Commissioner Emeritus and former Brewers owner 'breathes baseball'
By Megan Zahneis
In 1990, Bud Selig, then the majority owner of the Milwaukee Brewers, traveled to New York to represent his fellow owners on "Meet the Press" amid a league-wide lockout. There to meet him was longtime Major League Baseball public-relations director Rich Levin. As a representative of Selig's boss, then-Commissioner Fay Vincent, Levin accompanied Selig on set.
"Well?" Selig asked Levin after his appearance. "How'd I do?"
"Really good," said Levin. "I'd give you a B-plus."
"B-plus?" Selig said with mock incredulity. "I've never had less than an A in my life."
That proclivity for perfection was thanks to Selig's mother Marie, a schoolteacher, from whom he'd inherited a devotion to academics and baseball.
And as it turned out, both mother and son landed in the perfect profession for them, as Selig will be inducted into the National Baseball Hall of Fame in Cooperstown, N.Y., today.
MLB Network's exclusive live coverage of the 2017 Hall of Fame Induction Ceremony -- simulcast live on MLB.com -- begins with MLB Tonight today at 11 a.m. CT, followed by the ceremony at 12:30 p.m. CT. Prior to today's live coverage, you can watch a rebroadcast of the 2017 Hall of Fame Awards Presentation at 10 a.m. CT on MLB Network. It features Rachel Robinson (Buck O'Neil Lifetime Achievement Award), Claire Smith (J.G. Taylor Spink Award for writers), and the posthumous honoring of Bill King (Ford C. Frick Award for broadcasters). The presentation will also commemorate the 25th anniversary of the release of the film, "A League of Their Own."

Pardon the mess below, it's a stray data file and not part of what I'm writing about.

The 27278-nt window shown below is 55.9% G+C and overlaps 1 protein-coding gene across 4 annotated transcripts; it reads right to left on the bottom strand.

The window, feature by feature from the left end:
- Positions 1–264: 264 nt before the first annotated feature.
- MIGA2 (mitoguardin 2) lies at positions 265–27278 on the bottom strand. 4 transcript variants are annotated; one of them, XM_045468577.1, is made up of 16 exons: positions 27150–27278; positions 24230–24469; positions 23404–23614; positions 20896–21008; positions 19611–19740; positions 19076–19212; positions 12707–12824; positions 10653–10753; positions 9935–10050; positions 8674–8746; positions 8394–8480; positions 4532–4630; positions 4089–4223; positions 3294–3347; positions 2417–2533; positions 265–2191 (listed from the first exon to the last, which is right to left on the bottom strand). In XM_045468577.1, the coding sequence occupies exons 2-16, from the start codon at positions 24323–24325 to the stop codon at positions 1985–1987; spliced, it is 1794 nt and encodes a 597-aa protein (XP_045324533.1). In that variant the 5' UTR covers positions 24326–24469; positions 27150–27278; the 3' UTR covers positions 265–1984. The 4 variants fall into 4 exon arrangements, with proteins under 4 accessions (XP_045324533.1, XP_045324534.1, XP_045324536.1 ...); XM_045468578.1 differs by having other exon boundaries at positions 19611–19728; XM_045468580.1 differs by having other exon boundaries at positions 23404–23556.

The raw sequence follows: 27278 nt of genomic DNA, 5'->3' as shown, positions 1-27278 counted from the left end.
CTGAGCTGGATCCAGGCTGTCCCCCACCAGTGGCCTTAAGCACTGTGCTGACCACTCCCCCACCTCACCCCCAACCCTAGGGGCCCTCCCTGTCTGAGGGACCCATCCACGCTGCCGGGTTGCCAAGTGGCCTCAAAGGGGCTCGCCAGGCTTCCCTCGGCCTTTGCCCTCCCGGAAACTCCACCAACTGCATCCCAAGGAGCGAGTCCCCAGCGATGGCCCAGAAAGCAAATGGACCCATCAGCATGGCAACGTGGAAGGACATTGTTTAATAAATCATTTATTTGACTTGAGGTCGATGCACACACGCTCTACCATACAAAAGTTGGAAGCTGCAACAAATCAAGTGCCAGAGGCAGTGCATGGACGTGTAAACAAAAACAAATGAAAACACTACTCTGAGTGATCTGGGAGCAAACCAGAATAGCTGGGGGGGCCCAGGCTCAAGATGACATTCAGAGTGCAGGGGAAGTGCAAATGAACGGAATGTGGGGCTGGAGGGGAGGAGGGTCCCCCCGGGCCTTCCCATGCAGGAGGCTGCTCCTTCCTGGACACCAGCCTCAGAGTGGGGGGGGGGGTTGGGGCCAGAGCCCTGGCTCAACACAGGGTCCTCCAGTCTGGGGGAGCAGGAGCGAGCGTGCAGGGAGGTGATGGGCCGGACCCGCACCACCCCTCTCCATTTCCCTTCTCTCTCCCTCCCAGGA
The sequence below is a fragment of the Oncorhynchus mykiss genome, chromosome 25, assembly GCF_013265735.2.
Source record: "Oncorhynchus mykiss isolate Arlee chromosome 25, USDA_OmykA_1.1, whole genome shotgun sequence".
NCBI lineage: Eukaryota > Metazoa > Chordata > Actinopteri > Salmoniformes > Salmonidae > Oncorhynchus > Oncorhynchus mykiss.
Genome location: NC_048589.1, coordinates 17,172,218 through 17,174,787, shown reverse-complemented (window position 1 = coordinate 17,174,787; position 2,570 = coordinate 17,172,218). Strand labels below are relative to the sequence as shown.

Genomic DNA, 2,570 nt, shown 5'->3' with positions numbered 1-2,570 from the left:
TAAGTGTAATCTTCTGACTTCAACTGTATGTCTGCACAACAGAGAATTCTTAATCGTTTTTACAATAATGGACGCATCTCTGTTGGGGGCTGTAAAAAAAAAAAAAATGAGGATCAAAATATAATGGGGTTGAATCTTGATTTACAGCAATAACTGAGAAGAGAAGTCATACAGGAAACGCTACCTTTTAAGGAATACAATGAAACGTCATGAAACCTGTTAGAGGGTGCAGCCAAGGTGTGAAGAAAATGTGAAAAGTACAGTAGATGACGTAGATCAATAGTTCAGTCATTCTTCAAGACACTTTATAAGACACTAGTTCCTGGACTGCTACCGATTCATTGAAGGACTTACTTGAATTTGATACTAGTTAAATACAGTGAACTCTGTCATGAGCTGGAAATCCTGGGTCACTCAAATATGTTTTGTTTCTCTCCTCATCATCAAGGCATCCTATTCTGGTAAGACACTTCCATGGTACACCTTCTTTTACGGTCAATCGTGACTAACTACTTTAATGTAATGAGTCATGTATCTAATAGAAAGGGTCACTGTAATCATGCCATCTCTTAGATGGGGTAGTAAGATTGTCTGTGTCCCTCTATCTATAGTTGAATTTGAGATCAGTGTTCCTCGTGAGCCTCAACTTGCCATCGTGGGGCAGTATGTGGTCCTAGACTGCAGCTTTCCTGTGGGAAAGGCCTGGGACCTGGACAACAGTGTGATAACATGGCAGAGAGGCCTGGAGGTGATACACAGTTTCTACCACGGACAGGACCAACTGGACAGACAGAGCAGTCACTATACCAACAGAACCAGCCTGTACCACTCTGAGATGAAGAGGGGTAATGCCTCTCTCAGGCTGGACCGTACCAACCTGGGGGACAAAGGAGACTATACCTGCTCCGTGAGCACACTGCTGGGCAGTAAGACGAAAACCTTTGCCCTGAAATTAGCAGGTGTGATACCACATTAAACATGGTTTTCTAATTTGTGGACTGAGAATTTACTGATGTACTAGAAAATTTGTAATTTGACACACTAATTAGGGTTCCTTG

"My father is very fortunate that his vocation and avocation are one and the same," Bud Selig's daughter, Wendy Selig-Prieb, said. "There is no question that my father eats, lives, sleeps, breathes baseball."
Baseball, Selig-Prieb said, and not much else. Selig is notorious for keeping his lifestyle simple. His days begin with a banana for breakfast, followed by a 55-minute stint on a stationary exercise bike in his basement. That habit is especially important to Selig, who's even gone so far as to have stationary bikes installed in his hotel rooms when the job took him outside of Milwaukee. He'll proudly recite his record riding streak (3,062 days, or well over eight years, which came to an unfortunate end when Selig suffered a stress fracture in his foot) and his current number (163).
After putting in his workout and a morning's work, Selig stops at Gilles Frozen Custard about two miles west of Miller Park for a hot dog (with a liberal dose of ketchup) and a Diet Coke. Every afternoon, he visits the car dealership he owns -- delivering corned beef sandwiches to the sales department on Saturdays -- and he reports to Tony Lococo's Hair World each Friday afternoon to have his hair cut.
"My father is a creature of habit to the nth degree. Tell me the day and time of day, and I can tell you exactly where he is," Selig-Prieb said. "He doesn't want to figure out where to go to lunch, what to eat. He'll just get his hot dog and Diet Coke, thank you.
"That works for him. He keeps his life pretty simple, because the stuff he is dealing with isn't simple."
Michael Bauman, a longtime baseball writer who covered Selig at the Milwaukee Journal-Sentinel and for MLB.com, first knew Selig as the buoyant young Brewers owner who'd brought a franchise to town as a show of love for the sport and the city.
Every day, Bauman said, Selig would venture into the press box to chat up the local writers and even the visiting scribes, all of whom he knew by name.
"No other owners did this," Bauman said. "He came on as a human being, as opposed to some potentate. He was more like the guy next door, like the guy sitting in the seat next to you."
Selig did something else that was uncommon at the time: talk to reporters about what they wrote about his club.